Valves are often used to contain dangerous liquids or gases—maybe toxic chemicals, flammable petroleum, high-pressure steam, or compressed air—that mustn't be allowed to escape under any circumstances. In theory, a valve must be perfectly secure and, once closed, must never allow liquid or gas to get past it. In practice, that's not quite true. Sometimes it's better for a valve to fail, intentionally, to protect some other part of a system or machine. For example, if you have a steam engine powered by a water boiler in which steam is building up, but the pressure suddenly gets too high, you need a valve to blow open, let the steam escape, and release the pressure safely before the entirely boiler explodes catastrophically. Valves that work in this way are called safety valves. They're designed to open automatically when the liquid or gas they contain reaches a certain pressure (though many systems and machines have safety valves that can be opened manually for the same purpose).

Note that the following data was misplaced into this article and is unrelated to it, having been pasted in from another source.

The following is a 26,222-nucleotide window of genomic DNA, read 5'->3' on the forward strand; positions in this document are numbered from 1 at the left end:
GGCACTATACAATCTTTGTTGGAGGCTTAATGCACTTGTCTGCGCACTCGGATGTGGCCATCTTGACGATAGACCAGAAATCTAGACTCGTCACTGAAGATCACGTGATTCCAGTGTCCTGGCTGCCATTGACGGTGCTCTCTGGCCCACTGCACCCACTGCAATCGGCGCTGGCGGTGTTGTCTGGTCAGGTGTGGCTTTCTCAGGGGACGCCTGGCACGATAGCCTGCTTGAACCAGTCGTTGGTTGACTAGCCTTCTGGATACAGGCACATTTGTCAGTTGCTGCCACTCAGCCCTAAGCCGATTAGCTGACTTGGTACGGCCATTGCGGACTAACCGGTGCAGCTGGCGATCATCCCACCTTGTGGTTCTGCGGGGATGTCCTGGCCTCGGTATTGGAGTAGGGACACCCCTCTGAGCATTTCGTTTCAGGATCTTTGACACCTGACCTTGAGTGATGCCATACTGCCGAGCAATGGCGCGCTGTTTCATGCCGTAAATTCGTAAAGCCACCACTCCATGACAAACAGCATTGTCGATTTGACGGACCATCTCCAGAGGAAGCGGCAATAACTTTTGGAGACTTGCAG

Artwork: An example of a safety valve fitted into an ordinary hot-water faucet (tap). In a conventional faucet, you turn the orange handle at the top clockwise or counterclockwise to make the valve screw up or down. That allows water to flow from left to right through the horizontal pipe, around the bend (through the gap where the valve was), and out through the vertical pipe on the right. You can turn the handle by different amounts to screw the valve open to a different height, letting different amounts of water through. In this design by Paul Wesson, patented in 1923, there's an extra, safety valve at the bottom, colored green. It has a conical shape and is normally held tightly in place by the yellow spring coiled around it. However, if the water pressure builds up too much, it pushes against the cone, opens the valve, and the water escapes downward, releasing the pressure. Artwork from US Patent: 1,449,472: Safety Faucet by Paul B. Wesson and Hampden Brass Company, courtesy of US Patent and Trademark Office.

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Woodford, Chris. (2008) Valves. Retrieved from [Accessed (Insert date here)]